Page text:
Why Uganda is proposing a new, tougher anti-gay law

The proposed Uganda legislation would criminalize homosexuality, and could be potentially more far-reaching than the anti-gay law that a court struck down in August. 

Rebecca Vassie/AP/File
A transgender Ugandan poses in front of a rainbow flag during the 3rd Annual Lesbian, Gay, Bisexual and Transgender (LGBT) Pride celebrations in Entebbe, Uganda, Saturday, Aug. 9, 2014. Scores of Ugandan homosexuals and their supporters held a gay pride parade on a beach in the lakeside town of Entebbe. The parade was their first public event since a Ugandan court invalidated an anti-gay law that was widely condemned by some Western governments and rights watchdogs.

A new anti-gay law in Uganda will avoid reference to homosexuality and focus on the existing penal code prohibiting "unnatural acts."

The new legislation, which is expected to be introduced in the next two months, would result in seven-year jail sentences for people "promoting homosexuality," according to The Guardian.

An unnamed government official told the BBC that the new law would withstand legal challenge, and legislation against gay people would boost government approval ratings.

But pressure from Western governments could quash efforts to criminalize homosexuality in the so-called Prohibition of Promotion of Unnatural Sexual Practices Bill.

The anonymous minister called the bill a "streamlined version" of the annulled Anti-Homosexuality Act, according to the BBC.

That original law – which mandated jail terms of up to life for those convicted of engaging in gay sex and allowed lengthy terms for "attempted homosexuality" as well as "promotion of homosexuality" – was declared illegal by Uganda's Constitutional Court in August because it was passed without a parliamentary quorum.

But the colonial-era law criminalizing sex acts "against the order of nature" is still in effect.

And activists are calling the new legislative proposal more draconian than the act that was repealed in August.

Frank Mugisha, a gay-rights activist, told The Guardian that the "promotion" part of the law would affect "everyone," including newspapers who cover homosexuality and human rights groups that address LGBT issues. He also said it would increase violence against gay people.

While President Yoweri Museveni's party has been pushing for anti-gay legislation in the socially conservative country, he has hesitated because of the economic impact of a crackdown.  

Although the legislation has wide support in Uganda, it has been condemned in the West.

The United States cut aid to the country after it passed the Anti-Homosexuality Act, and those funds haven't been reinstated, a sign that foreign donors are watching for the Uganda's next step, the BBC reported.

You've read  of  free articles. Subscribe to continue.
Real news can be honest, hopeful, credible, constructive.
What is the Monitor difference? Tackling the tough headlines – with humanity. Listening to sources – with respect. Seeing the story that others are missing by reporting what so often gets overlooked: the values that connect us. That’s Monitor reporting – news that changes how you see the world.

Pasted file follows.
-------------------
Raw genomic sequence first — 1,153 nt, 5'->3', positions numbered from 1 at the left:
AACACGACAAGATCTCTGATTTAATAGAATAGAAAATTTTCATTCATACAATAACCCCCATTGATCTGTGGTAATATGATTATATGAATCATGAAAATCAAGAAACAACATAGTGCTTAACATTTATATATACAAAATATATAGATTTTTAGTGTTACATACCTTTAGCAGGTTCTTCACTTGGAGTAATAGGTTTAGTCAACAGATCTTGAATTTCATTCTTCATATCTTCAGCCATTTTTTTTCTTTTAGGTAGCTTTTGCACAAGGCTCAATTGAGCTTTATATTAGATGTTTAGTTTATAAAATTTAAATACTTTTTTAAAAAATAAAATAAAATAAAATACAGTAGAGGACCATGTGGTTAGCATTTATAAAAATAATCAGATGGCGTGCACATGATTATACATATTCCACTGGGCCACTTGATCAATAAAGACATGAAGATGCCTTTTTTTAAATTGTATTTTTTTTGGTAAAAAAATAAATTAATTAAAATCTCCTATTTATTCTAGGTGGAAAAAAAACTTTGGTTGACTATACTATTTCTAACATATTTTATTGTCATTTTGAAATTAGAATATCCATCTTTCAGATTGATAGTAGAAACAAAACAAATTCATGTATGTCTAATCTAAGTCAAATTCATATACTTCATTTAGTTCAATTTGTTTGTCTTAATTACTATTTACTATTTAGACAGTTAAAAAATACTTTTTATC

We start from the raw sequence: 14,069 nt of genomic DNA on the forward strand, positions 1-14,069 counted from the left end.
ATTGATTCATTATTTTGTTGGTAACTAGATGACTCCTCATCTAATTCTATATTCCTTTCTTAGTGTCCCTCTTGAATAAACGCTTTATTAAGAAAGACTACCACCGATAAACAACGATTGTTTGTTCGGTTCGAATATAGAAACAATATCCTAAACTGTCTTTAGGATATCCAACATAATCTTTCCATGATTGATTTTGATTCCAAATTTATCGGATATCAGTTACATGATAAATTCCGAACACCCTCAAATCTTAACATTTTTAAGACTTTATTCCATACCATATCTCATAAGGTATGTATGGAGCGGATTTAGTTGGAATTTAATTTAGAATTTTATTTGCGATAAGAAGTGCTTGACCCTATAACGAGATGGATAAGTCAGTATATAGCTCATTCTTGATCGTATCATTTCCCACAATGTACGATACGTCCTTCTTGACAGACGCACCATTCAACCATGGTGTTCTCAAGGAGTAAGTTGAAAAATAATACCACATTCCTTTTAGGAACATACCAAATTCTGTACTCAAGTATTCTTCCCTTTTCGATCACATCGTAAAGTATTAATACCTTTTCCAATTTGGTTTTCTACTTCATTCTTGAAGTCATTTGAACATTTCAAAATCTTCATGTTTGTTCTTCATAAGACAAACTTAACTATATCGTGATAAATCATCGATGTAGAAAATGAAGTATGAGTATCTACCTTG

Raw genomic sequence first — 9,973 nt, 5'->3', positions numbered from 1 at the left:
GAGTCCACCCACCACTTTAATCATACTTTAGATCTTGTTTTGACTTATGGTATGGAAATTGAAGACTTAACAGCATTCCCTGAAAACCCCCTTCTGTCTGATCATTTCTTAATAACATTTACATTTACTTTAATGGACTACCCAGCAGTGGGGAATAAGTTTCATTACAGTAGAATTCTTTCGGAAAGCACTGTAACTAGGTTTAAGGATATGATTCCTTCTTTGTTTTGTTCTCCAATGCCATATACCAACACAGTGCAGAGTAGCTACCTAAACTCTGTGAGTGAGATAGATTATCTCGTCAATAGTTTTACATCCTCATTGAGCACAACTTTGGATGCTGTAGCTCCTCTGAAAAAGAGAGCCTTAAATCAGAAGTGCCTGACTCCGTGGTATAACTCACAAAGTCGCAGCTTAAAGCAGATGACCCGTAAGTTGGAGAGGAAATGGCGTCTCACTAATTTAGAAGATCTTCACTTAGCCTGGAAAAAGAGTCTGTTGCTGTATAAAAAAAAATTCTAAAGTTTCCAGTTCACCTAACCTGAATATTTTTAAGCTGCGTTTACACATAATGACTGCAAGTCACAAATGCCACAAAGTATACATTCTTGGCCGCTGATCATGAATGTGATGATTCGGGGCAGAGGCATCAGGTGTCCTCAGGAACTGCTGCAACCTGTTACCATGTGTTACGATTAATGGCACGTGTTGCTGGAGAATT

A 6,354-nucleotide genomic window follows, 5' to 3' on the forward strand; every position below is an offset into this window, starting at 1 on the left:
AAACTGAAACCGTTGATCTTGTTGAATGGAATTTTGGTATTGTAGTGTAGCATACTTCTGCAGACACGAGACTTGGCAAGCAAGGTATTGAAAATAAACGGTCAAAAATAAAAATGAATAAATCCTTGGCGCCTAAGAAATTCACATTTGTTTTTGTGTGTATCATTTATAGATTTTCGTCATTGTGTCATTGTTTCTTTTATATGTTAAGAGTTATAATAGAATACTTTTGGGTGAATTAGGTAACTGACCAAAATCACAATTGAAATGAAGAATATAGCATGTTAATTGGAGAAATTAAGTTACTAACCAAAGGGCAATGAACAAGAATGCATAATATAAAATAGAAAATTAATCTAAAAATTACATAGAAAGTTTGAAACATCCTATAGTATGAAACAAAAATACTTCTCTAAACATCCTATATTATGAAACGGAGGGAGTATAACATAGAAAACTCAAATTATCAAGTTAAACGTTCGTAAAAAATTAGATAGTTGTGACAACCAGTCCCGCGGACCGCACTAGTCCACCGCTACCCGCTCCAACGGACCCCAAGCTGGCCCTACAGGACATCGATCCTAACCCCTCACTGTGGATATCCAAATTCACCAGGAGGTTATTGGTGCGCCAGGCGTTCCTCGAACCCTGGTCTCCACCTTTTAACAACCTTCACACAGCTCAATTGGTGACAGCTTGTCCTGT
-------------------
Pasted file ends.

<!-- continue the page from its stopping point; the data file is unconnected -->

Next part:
Dear Reader,

About a year ago, I happened upon this statement about the Monitor in the Harvard Business Review – under the charming heading of “do things that don’t interest you”:

“Many things that end up” being meaningful, writes social scientist Joseph Grenny, “have come from conference workshops, articles, or online videos that began as a chore and ended with an insight. My work in Kenya, for example, was heavily influenced by a Christian Science Monitor article I had forced myself to read 10 years earlier. Sometimes, we call things ‘boring’ simply because they lie outside the box we are currently in.”

If you were to come up with a punchline to a joke about the Monitor, that would probably be it. We’re seen as being global, fair, insightful, and perhaps a bit too earnest. We’re the bran muffin of journalism.

But you know what? We change lives. And I’m going to argue that we change lives precisely because we force open that too-small box that most human beings think they live in.

The Monitor is a peculiar little publication that’s hard for the world to figure out. We’re run by a church, but we’re not only for church members and we’re not about converting people. We’re known as being fair even as the world becomes as polarized as at any time since the newspaper’s founding in 1908.

We have a mission beyond circulation, we want to bridge divides. We’re about kicking down the door of thought everywhere and saying, “You are bigger and more capable than you realize. And we can prove it.”

If you’re looking for bran muffin journalism, you can subscribe to the Monitor for $15. You’ll get the Monitor Weekly magazine, the Monitor Daily email, and unlimited access to CSMonitor.com.

QR Code to Why Uganda is proposing a new, tougher anti-gay law
Read this article in
QR Code to Subscription page
Start your subscription today